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LIST  July 2018

LIST July 2018

Subject:

Japan in World Cup

From:

Ken Courtis <[log in to unmask]>

Reply-To:

NBR's Japan Forum <[log in to unmask]>

Date:

Wed, 4 Jul 2018 05:39:20 +0900

Content-Type:

text/plain

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When you are up 2 goals in the well into the second half, you have to 
play defensive possession football....  Had Nishino had adapted the 
team's stance to that strategy, Japan would very likely still be in the 
next round.

Ken Courtis

On 4/7/2018 8:53 AM, Stephen Anderson wrote:
> As a soccer observer, youth coach, and fellow traveler watching the Japan teams, the surprise leader for this year’s Cup was the coach—Nishino Akira.
>
> Villified for shutting down in the last group game to go through by the fair play rule, Nishino went for the win against Belgium.  He threw on Honda Keisuke, whose long free kick almost knuckleballed past the Belgian keeper.
>
> Nishino had a mix of old pros and new J-League speedsters, and got the most out of them.  I watched him build Gamba Osaka into a contender over a decade but was doubtful when JFA brought him on at a late stage.  I was wrong.  Soccer gods are fickle, the World Cup is a roll of the dice, and Nishino used what he had.
>
> Nishino did not do as well at Kobe (read “Rakuten”) or Nagoya (read “Toyota”) but I suspect he will lead the men’s national team for the next few years.
>
> Stephen Anderson
> Bangkok, Thailand
>
> Sent from Stephen’s iPad
>
>> On Jul 3, 2018, at 10:07 AM, S. Urista <[log in to unmask]> wrote:
>>
>> Heartbreak for sure - as a sports fan I sometimes ask why I subject myself to this, but the highs are even higher than the lows are low.
>>
>> Inui has been a revelation - easily one of the best players in the entire tournament.
>>
>> Ultimately, we can probably ask why Japan didn't take a page out of Brazil's book vs Mexico in keeping a few players back to slow down any counter attack, but Japan won massive respect and admiration for their "play to win" effort right until the very end (which ultimately and cruelly backfired) - basically winning back goodwill and support lost following the truly pathetic play at the end of the Poland match.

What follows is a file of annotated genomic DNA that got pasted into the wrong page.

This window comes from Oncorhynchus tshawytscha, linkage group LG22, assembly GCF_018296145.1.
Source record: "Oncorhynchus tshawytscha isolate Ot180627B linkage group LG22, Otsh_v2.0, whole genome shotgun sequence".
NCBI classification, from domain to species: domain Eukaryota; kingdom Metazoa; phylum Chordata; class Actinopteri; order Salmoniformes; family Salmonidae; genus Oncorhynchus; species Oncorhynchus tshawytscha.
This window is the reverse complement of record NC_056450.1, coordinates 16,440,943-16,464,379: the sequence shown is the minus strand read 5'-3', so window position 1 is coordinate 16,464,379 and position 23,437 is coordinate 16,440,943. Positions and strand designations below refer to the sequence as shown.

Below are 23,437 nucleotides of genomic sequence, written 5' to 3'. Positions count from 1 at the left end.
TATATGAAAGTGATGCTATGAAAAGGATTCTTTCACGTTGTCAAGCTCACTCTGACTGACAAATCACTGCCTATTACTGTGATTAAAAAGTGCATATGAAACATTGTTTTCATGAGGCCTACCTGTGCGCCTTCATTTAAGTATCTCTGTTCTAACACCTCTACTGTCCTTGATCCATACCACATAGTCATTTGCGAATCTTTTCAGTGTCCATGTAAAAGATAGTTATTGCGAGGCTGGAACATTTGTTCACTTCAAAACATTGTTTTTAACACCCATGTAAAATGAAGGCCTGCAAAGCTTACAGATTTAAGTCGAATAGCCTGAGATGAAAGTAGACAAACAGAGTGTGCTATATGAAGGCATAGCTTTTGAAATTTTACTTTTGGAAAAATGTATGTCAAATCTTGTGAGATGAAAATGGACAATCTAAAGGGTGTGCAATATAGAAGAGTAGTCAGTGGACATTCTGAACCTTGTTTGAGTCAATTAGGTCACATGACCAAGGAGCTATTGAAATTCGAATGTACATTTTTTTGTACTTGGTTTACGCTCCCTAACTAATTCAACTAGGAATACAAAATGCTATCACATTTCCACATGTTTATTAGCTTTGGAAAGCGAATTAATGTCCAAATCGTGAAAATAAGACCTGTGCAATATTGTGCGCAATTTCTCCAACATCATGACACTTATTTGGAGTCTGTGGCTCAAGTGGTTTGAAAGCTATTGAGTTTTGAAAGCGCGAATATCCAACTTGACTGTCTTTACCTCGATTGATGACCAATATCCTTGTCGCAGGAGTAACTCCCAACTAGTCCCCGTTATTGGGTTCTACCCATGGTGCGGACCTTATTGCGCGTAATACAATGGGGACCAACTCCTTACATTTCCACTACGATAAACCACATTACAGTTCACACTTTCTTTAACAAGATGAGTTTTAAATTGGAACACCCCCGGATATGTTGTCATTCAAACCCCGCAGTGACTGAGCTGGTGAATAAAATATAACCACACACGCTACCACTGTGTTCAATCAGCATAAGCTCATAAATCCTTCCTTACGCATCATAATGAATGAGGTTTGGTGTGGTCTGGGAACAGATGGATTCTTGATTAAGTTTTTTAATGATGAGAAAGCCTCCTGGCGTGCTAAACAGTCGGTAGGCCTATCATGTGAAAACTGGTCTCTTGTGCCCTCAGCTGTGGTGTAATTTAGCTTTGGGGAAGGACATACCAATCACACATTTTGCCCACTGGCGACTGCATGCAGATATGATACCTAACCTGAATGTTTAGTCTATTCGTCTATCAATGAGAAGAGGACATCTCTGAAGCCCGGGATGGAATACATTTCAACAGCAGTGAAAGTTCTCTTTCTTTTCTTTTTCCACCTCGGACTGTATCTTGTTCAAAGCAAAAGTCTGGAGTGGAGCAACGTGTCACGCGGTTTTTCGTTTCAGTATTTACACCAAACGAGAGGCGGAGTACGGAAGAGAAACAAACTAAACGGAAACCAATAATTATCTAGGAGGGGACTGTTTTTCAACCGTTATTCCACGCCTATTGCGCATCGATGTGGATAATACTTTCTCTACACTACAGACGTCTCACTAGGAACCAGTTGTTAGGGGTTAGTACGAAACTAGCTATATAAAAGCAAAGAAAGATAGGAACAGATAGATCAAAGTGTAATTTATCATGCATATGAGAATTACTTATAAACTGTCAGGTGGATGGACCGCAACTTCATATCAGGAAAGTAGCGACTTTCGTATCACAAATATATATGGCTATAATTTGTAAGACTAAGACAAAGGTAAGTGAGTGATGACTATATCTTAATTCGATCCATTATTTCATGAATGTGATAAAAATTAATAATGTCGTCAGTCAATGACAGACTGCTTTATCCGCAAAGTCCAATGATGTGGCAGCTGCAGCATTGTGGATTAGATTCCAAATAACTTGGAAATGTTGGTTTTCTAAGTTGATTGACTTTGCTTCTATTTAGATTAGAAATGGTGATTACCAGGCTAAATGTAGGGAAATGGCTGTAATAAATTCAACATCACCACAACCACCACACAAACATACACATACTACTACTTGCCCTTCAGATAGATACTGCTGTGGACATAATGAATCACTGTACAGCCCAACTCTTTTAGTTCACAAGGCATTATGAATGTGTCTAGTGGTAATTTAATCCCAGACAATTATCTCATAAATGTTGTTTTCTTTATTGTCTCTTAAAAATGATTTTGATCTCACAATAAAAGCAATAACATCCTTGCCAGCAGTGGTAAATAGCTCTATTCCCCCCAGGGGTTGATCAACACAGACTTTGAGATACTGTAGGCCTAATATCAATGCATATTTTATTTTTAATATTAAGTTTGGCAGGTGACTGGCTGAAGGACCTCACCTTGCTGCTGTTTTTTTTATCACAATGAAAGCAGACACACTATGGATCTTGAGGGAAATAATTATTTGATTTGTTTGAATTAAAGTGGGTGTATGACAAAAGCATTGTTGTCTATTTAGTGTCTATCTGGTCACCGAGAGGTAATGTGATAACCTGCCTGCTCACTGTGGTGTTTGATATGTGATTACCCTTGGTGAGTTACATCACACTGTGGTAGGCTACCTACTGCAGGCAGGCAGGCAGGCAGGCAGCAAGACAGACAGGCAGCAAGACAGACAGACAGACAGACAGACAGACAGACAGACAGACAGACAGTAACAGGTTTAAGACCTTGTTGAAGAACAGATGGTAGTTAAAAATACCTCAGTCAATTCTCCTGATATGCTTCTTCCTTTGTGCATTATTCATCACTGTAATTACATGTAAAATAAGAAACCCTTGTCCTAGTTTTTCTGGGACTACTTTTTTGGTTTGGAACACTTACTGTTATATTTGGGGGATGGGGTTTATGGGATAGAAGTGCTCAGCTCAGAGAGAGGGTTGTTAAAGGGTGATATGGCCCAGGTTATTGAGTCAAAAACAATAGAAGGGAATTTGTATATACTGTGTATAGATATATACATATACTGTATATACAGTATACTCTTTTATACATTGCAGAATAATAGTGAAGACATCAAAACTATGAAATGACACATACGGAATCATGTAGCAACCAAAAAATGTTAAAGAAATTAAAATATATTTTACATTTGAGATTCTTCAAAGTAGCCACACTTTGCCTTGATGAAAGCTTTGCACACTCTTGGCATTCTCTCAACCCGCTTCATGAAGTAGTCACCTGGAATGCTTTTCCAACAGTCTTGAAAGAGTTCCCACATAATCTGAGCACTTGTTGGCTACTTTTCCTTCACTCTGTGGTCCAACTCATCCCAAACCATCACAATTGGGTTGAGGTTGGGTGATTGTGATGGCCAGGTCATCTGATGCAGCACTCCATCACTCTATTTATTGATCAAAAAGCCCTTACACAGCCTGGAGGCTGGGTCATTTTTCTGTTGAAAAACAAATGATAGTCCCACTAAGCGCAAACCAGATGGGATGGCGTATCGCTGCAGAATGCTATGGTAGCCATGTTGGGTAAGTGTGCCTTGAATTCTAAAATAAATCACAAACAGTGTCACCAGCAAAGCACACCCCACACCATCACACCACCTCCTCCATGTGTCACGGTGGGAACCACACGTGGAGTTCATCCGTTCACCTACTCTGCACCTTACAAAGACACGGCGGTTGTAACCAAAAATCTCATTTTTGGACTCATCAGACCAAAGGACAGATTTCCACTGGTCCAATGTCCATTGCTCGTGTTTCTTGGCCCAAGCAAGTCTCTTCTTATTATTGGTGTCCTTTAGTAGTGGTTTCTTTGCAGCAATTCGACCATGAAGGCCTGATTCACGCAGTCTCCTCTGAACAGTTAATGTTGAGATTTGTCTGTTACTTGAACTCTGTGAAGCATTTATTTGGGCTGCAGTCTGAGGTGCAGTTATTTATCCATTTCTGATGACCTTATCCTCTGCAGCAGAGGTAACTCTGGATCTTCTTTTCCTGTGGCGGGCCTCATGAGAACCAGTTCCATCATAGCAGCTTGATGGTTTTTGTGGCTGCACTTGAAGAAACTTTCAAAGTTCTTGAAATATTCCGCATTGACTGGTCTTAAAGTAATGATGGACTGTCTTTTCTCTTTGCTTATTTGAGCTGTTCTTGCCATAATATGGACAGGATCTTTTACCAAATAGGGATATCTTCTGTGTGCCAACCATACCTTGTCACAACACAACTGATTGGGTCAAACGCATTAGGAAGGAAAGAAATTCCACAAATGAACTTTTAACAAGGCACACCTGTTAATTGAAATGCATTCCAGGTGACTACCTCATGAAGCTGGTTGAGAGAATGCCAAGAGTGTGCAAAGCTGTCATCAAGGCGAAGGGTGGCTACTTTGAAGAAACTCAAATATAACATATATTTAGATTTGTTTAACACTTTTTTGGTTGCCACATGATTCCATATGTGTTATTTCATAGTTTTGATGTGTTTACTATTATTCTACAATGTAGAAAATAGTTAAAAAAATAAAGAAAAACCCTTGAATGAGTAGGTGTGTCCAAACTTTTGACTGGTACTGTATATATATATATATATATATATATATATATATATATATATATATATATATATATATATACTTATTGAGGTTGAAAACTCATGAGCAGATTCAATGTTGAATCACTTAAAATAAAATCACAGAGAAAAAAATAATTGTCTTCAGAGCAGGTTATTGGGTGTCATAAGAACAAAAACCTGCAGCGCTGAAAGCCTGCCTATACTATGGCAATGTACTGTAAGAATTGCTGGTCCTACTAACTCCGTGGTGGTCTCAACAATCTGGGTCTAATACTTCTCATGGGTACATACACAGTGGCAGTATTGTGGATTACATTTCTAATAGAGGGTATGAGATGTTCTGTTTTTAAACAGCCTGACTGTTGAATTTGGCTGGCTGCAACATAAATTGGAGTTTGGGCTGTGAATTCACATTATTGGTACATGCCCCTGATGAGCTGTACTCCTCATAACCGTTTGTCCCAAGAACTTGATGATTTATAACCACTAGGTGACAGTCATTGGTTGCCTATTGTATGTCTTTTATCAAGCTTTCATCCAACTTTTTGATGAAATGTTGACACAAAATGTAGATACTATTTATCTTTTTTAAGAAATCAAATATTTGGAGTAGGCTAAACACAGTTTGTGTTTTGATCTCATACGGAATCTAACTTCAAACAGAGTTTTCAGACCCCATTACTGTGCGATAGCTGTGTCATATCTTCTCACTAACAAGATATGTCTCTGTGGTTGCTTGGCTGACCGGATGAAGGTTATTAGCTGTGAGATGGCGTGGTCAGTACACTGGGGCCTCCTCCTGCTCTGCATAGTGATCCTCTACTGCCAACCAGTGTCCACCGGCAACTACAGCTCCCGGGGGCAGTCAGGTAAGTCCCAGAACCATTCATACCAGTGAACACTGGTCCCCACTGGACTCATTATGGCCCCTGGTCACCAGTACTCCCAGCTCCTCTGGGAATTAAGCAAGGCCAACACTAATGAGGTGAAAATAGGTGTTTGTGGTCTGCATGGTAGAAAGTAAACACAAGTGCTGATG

>>
>> Japan has progressed a lot from being happy to just be at the World Cup, to being oh-so-close to the quarter finals, but at some point the team needs to start converting moral victories in to actual victories.
>>
>> It's also an old team - Kawashima looked shaky the entire tournament and he's 35, Inui was wonderful but he's 30.
>> Will be very curious to see what the national side looks like in Qatar.
>>
>> As an American spending the majority of my adult life in England and Japan, I only have two teams to support this World Cup, so one more very late night for me this week with England taking on Columbia, in what is arguably the easiest half of a World Cup draw in living memory....
>>
>>
>> Scott Urista
>>
>>
>>> -----Original Message-----
>>> From: Peter McGILL <[log in to unmask]>
>>> Sent: 3 July, 2018 05:16
>>> To: [log in to unmask]
>>> Subject: [NBR's_Japan_Forum] Japan in World Cup
>>>
>>> Congratulations to the Japanese team for nearly drawing with Belgium (who earlier
>>> won against England) in the World Cup. I am no football expert, and shall make no
>>> attempt to analyse the game, but I was much impressed by the skill, agility, verve
>>> and energy of the Japanese players. It is only 25 years ago that professional
>>> football (soccer to
>>> Americans) started in Japan with formation of the J-League. Really remarkable
>>> progress!
>>>
>>> Peter McGill
>>>
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